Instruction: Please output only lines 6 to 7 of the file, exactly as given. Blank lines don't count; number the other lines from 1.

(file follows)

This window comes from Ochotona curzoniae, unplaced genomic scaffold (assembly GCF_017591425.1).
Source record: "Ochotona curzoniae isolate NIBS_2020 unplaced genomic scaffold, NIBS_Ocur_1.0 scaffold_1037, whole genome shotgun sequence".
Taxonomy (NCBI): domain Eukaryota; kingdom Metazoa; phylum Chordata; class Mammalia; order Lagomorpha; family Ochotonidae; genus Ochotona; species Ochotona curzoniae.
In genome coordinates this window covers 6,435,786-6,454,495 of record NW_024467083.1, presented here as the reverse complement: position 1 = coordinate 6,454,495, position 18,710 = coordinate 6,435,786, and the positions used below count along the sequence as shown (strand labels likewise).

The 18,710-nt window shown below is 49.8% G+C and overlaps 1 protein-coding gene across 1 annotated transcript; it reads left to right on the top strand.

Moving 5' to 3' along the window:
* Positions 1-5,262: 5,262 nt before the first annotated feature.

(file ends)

Moving 5' to 3' along the window:
* Positions 1-5,262: 5,262 nt before the first annotated feature.